Jekyll

Jekyll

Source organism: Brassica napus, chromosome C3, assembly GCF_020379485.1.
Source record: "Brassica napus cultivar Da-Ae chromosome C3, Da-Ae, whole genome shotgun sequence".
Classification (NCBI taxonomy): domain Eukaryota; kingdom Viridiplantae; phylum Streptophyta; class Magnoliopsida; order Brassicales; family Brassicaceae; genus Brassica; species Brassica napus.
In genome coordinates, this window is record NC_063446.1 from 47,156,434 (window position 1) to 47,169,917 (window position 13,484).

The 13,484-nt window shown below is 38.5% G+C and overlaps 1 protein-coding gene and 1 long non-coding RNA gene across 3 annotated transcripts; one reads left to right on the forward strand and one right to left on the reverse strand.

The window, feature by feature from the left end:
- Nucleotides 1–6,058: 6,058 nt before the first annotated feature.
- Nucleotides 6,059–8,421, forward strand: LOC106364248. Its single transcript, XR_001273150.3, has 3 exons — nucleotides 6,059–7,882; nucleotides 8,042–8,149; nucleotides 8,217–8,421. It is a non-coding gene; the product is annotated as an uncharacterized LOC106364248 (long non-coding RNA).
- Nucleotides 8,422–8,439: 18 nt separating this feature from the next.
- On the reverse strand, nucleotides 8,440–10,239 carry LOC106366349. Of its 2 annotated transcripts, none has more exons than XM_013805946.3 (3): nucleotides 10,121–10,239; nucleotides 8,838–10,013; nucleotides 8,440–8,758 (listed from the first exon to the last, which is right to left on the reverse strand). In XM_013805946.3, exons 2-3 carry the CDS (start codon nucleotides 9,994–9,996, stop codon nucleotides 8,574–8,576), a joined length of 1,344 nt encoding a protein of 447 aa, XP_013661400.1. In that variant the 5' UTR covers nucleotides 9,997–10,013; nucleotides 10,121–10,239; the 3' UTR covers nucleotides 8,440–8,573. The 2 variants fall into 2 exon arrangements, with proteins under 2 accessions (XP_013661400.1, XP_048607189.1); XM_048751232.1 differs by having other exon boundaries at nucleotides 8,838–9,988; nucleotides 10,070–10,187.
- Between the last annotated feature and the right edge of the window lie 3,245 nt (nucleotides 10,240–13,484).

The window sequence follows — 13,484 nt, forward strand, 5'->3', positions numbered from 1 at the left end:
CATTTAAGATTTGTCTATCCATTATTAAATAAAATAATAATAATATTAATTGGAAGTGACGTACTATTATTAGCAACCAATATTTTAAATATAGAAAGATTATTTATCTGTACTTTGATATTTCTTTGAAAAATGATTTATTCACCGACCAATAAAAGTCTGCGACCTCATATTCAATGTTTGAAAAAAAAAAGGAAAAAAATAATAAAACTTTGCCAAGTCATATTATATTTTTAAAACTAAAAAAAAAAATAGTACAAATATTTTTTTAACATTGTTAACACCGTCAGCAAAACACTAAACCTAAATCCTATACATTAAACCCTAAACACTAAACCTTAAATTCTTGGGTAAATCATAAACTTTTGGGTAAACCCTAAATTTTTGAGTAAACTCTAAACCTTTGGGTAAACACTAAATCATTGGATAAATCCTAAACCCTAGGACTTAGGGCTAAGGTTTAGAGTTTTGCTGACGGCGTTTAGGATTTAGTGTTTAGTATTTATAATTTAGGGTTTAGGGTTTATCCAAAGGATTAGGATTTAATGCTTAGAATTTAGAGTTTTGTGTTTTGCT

The new BBC series Jekyll is a modern sequel to Robert Louis Stevenson’s classic schizoid tale The Strange Case of Dr. Jekyll and Mr. Hyde. Written by Stephen Moffat, who has contributed some of the most memorable scripts to the BBC’s new Doctor Who series ("The Empty Child,” "Girl in the Mirror,” "Blink”), Jekyll is a worthy successor to Stevenson's original tale. The story revolves around Dr. Tom Jackman (James Nesbitt), a modern day descendant of the original Dr. Jekyll. After years of strange occurrences, Dr. Jackman begins to have blackouts and knows something is amiss. After taping himself during these blackout sessions, Dr. Jackman realises that he’s transforming into someone else, develops a communication system with his body’s other inhabitant and establishes a set of rules to keep his rabid alter ego in check. As Dr. Jackman tries to understand what is happening, he uncovers an elaborate conspiracy surrounding his life and must learn to work together with Hyde if they hope to survive. Jekyll is dark and, at some points, quite disturbing. Nesbitt gives a startling performance in dual roles, forgoing elaborate make-up to signify the character change, instead relying on a change in posture and expression to convey the switch from Jackman to Hyde. Moffat’s script is smart and provocative, though the audience must be willing to suspend disbelief and overlook some of the problems inherent in a body-switching story. The two-disc, six-episode set is light on extras, with commentaries for only episodes one and four, and a "Retelling the Story” featurette. Still, Jekyll is a must see for sci-fi and horror fans who like intelligent, well written television. (BBC)